Freedom and Responsibility
July 1, 2017
In the United States we celebrate our freedom on July Fourth. The founding fathers radically changed how humans understand freedom. The “shot heard around the world” spawned revolutions for freedom from France to Mexico, India, to South Africa. Freedom is an evolving concept; even now many people in the United States fear that their freedom and human rights will be revoked. Many people throughout the world are enslaved by some scheme or another. Yet, as many experience an unparalleled freedom, there is an increase of injustice; this may be related to another, often overlooked aspect of freedom, that of responsibility.
Viktor Frankl (1905-1997), a psychiatrist who survived the Nazi Death camp in Auschwitz, stated in his book Man's Search for Meaning that freedom is:
not the last word. Freedom is only part of the story and half of the truth. Freedom is but the negative aspect of the whole phenomenon whose positive aspect is responsibleness. In fact, freedom is in danger of degenerating into mere arbitrariness unless it is lived in terms of responsibleness. That is why I recommend that the Statue of Liberty on the East Coast be supplemented by a Statue of Responsibility on the West Coast (pp. 155-156).
Stated differently, blame does not bring solutions or joy, yet responsibility can bring about both.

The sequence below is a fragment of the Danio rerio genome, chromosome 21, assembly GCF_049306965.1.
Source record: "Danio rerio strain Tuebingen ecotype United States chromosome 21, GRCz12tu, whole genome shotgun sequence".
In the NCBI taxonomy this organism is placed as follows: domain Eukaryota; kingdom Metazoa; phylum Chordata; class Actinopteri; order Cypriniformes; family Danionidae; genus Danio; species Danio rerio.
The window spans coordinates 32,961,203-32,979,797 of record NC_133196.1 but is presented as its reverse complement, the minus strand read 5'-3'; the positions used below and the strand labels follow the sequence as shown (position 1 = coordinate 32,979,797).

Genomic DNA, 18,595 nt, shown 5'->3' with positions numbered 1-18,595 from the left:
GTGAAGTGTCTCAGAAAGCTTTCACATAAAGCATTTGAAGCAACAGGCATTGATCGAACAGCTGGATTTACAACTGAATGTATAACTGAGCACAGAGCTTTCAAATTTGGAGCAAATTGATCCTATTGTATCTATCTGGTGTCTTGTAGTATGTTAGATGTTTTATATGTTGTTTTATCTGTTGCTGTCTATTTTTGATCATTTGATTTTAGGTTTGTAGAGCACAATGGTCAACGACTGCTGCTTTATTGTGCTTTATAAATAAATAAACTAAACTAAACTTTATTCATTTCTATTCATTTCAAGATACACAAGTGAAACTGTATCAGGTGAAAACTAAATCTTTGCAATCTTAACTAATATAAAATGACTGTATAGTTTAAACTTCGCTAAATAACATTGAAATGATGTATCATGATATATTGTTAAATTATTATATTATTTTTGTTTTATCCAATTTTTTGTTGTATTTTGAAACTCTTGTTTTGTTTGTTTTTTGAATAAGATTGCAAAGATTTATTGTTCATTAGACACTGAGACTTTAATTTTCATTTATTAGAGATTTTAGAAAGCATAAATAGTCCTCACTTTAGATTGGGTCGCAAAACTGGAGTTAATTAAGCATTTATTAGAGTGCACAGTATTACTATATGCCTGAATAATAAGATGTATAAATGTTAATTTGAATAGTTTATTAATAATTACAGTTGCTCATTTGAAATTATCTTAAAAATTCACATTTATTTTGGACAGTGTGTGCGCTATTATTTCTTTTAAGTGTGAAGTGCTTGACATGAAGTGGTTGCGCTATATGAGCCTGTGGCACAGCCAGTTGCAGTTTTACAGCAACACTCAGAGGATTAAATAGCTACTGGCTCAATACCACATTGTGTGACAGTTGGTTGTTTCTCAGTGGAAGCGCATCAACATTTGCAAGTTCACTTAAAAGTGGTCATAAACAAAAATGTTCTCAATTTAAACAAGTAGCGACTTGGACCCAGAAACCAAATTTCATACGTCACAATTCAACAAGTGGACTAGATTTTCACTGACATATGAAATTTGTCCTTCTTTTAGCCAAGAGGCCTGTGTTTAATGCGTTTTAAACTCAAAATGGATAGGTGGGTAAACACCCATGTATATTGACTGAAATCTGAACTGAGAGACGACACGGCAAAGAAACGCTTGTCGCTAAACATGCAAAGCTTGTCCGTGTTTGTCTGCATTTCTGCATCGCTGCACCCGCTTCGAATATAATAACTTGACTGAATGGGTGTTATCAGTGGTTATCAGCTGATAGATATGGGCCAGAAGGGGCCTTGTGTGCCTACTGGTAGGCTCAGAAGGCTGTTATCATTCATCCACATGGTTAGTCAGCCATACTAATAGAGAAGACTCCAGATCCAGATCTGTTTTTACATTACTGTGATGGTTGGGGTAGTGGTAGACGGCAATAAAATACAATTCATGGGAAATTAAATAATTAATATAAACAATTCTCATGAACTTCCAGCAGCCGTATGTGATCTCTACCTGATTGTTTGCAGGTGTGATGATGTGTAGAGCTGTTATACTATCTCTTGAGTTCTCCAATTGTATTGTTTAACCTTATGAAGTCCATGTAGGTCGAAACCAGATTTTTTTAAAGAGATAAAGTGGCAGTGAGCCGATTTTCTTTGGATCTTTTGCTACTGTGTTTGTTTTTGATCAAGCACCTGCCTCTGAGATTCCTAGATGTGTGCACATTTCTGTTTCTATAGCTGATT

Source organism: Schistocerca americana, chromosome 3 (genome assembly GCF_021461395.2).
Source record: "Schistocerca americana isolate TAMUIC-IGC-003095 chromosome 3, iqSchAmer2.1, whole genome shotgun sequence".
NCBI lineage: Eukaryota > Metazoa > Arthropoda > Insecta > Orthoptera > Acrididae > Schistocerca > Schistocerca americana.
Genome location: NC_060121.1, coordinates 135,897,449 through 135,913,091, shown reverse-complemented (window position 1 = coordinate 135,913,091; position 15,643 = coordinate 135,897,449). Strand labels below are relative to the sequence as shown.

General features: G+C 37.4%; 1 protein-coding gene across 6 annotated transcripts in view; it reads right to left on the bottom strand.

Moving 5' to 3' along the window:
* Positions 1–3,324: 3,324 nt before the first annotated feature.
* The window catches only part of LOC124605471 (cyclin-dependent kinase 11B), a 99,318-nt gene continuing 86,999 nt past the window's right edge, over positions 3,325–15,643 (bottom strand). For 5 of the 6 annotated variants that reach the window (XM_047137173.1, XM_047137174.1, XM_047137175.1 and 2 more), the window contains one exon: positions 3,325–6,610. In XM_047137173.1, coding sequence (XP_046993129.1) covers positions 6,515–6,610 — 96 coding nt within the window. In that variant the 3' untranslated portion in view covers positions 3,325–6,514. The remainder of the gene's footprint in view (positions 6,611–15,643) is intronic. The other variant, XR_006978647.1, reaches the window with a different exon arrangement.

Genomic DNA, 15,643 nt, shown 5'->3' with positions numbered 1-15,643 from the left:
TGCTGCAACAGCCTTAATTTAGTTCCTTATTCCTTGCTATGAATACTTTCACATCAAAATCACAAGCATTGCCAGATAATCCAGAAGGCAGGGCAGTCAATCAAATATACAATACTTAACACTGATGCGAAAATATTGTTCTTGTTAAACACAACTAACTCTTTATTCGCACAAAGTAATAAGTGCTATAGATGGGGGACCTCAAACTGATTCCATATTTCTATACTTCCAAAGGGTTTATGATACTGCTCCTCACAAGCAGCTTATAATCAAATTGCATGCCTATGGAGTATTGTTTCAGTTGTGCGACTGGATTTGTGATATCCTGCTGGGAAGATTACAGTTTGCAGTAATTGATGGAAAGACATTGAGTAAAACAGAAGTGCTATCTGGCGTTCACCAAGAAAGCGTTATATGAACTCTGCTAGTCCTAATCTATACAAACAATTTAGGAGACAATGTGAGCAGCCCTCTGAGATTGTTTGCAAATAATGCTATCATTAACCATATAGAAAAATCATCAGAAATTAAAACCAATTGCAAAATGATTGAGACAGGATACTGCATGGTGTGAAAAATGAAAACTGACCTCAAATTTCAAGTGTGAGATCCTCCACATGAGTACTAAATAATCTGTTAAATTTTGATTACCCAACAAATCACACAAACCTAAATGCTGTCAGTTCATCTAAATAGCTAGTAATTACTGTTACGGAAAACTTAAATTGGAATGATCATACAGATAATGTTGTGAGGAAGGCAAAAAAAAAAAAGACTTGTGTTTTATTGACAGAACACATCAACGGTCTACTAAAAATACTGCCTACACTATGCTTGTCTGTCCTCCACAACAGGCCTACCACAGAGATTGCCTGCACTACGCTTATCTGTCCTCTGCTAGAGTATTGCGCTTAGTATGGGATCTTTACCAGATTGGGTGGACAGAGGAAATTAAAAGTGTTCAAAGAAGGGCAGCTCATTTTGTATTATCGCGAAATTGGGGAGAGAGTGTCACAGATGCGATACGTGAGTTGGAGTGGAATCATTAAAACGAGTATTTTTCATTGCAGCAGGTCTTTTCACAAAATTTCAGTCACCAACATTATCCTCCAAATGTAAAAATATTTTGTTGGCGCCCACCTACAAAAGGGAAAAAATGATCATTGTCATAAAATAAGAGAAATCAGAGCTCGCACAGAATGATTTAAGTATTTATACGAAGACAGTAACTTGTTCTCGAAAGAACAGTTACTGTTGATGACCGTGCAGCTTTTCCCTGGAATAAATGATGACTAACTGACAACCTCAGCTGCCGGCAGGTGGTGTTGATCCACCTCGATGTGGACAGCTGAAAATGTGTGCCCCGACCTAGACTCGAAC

Responsibility is the willingness to take ownership of the thoughts, emotions and behaviors, and circumstances that are part of the issue or problem. Responsibility is the ability to respond with authenticity and respect to a particular problem. Your attitude towards a problem is something that you can control. What is your response-ability?
David Johns has a PhD in Counseling Education and Supervision. He is a Licensed Professional Counselor (LPC) and Licensed Addiction Counselor (LAC) in the state of Colorado. He works with clients who want to improve their response-ability. For an appointment call 303-642-6636 or email at [email protected]
Frankl, V. E. (1984). Man’s search for meaning. New York: Pocket Books
Hannah, F. J. (2002). Therapy with difficult clients: Using the precursor’s model to awaken change. Washington, DC: American Psychological Association